The Improbable First Century of Cosmopolitan Magazine by James Landers
Cosmopolitan is known for its vivacious character and frank, explicit attitude toward sex, yet many people don’t realize that the magazine has undergone many incarnations, including family literary journal and muckraking investigative journal. This book explores how Cosmopolitan survived three near-death experiences to become one of the most dynamic and successful magazines of the twentieth century. Landers uses a wealth of primary source materials to place this important magazine in the context of history and depict how it became the cultural touchstone it is today.
Q: What made you decide to write a history of Cosmopolitan?
It has had a fascinating life. Cosmopolitan is so completely, unbelievably different from how it began, and the fact that the magazine changed its identity completely several times over the years made me wonder who was responsible for the decisions and why those transformations happened.
Q: How do you write a 100-year history of a magazine?
You look at as many issues of the magazine as you can find. I read more than a thousand issues of Cosmopolitan published from March 1886 to March 1986. I would have read more, but dozens of copies were vandalized or otherwise destroyed, especially those from the 1960s and 1970s. I relied on college and university libraries around the country to loan me volumes of Cosmopolitan, and sometimes I had to request the same volume from two or three different libraries just to obtain a complete six-month set to read. It was sad to see that covers and pages were ripped out, something I rarely saw prior to the 1960s.
Reading all those issues let me see patterns – the types of articles that ran during a certain period, the types of fiction stories, what illustrations and photographs were like, what the advertisements were like, what products were advertised. It gave me a sense of shifts in the magazine’s editorial format at specific times.
Q: Once you’ve read the magazines, then what?
Then I needed to learn who changed the magazine’s formats and why. A historian hopes to find letters, memos, and other written material from key people. Their thoughts, their rationale for switching format, and other factors often are mentioned in such correspondence.
Usually the changes were a matter of money for Cosmopolitan. The magazine went through cyclical periods of losing readers and advertisers, then recovered, then slid again. Editors and publishers had to find a way to survive.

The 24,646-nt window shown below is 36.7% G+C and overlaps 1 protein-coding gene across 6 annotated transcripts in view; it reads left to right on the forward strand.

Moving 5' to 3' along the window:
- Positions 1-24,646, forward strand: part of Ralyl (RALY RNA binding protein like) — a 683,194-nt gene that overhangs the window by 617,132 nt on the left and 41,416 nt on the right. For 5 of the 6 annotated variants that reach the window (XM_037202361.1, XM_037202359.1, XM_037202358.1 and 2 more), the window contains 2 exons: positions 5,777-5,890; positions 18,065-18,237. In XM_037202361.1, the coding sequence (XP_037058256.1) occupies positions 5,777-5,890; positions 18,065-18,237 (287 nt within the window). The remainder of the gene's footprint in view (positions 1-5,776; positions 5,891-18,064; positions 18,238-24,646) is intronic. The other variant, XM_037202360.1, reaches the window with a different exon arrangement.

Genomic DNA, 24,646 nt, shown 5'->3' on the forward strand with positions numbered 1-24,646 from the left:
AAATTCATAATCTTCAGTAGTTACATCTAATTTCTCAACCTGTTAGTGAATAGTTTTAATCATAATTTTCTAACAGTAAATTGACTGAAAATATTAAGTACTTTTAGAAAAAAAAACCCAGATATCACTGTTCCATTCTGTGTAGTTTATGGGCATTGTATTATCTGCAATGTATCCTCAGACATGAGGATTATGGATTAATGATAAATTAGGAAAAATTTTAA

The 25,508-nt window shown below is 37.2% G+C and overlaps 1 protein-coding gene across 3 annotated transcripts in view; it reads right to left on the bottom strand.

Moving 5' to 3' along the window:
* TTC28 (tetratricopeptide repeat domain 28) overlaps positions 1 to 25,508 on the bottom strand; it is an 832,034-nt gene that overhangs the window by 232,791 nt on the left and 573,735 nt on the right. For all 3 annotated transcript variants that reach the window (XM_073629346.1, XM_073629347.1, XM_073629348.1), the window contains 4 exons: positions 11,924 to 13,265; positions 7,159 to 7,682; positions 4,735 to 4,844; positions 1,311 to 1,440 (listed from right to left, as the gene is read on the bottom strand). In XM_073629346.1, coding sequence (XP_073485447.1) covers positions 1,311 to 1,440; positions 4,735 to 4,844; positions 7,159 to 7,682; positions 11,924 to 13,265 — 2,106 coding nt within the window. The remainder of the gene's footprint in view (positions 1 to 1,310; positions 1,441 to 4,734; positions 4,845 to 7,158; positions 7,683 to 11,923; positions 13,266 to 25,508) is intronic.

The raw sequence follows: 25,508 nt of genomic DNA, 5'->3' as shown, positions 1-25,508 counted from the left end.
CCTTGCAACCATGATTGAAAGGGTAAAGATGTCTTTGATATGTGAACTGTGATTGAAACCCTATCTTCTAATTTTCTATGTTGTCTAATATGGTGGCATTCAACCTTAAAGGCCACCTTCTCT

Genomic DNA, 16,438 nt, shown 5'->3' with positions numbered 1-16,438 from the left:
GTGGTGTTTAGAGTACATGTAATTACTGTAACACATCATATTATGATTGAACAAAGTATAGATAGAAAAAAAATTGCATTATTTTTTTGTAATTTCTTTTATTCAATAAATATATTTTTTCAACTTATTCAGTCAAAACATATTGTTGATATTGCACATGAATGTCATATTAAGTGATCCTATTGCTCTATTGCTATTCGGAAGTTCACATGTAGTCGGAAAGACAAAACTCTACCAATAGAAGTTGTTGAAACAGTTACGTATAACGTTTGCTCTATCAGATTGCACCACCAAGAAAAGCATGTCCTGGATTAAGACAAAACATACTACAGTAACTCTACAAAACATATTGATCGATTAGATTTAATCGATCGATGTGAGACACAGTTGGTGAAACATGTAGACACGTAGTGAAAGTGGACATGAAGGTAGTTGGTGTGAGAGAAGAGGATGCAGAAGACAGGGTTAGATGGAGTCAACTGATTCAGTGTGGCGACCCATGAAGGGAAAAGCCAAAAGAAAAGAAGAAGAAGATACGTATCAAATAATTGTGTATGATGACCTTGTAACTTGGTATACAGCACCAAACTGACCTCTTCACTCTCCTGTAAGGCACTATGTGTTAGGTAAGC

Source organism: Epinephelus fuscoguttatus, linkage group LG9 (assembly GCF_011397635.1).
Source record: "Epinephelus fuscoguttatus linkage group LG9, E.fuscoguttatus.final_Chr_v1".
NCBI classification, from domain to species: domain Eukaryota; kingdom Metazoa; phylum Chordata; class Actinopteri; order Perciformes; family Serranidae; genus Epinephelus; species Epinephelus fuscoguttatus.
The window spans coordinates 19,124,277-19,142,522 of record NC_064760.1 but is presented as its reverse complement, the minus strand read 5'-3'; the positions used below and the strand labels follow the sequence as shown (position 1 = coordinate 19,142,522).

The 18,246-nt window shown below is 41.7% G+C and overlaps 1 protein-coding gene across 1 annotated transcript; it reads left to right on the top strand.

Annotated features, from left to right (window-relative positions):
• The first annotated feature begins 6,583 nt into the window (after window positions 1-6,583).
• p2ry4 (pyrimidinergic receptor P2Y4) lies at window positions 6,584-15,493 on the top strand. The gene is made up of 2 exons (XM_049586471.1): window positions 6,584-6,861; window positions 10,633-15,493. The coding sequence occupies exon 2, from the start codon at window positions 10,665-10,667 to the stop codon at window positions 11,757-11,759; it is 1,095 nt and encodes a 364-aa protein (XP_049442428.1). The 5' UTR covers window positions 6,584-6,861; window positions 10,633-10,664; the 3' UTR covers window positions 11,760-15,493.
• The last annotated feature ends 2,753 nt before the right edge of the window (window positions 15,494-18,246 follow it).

In this case, material from William Randolph Hearst’s archives at the University of California–Berkeley was quite interesting and helpful. Historians have ignored the magazines he owned because his newspapers were so outrageous and presumably important early in the twentieth century up until the 1920s. It turns out Hearst was proud of Cosmopolitan from the time he bought it in 1905 until he died in 1951. Plenty of telegrams, memos, letters, and business documents pertained to Cosmopolitan.
Also, material from Helen Gurley Brown was stored at Smith College in Massachusetts —memos, circulation reports, letters to advertisers and writers.
Of course, my interview with Mrs. Brown was invaluable. She remembered details about several important incidents, and she explained her goals and methods for transforming Cosmopolitan after being hired as editor in 1965.
Q: Any surprises?
Many. My first surprise was that Cosmopolitan was such a respected and popular magazine during the 1890s. I learned this after I had changed careers and was a middle-age graduate student at the University of Wisconsin. I was taking a history seminar on war policy and researching what magazines had written about imperialism after the Spanish-American War. A fierce debate raged whether the United States should keep Guam, the Philippines, and Puerto Rico—all of which we took from Spain—and what should be done with Hawaii, which had been “annexed” during the war. I was amazed at the range of articles in Cosmopolitan—science, politics, international events—and was impressed by the caliber of contributors—diplomats, professors, well-known intellectuals, and public officials, including Theodore Roosevelt. Also impressive was the list of fiction authors: Mark Twain, H.G. Wells, Jack London, Tolstoy, Willa Cather, William Dean Howells.
Another surprise was what Hearst did with Cosmopolitan early in the 1900s. It was an exposé magazine with the “Treason of the Senate” series on corruption, also a very graphic series on the hazardous conditions where children worked in factories, and with numerous articles on corruption in cities and states across the nation.
Then a big surprise was the complete switch from serious exposé articles to fluffy fiction and romance and adventure stories by the 1920s. It was a smart decision, because Cosmopolitan was more popular and profitable than ever.
The final surprise was the way Helen Gurley Brown took over a mediocre, dull magazine without any specific identity and created a controversial, popular magazine with an incredibly loyal readership. My conversation with her persuaded me that she was not at all surprised by the success of Cosmopolitan. She knew what young women of that era wanted.
Q: What lessons can be learned from the survival of Cosmopolitan?
Leadership makes a difference. An individual makes a difference. Be bold, be daring.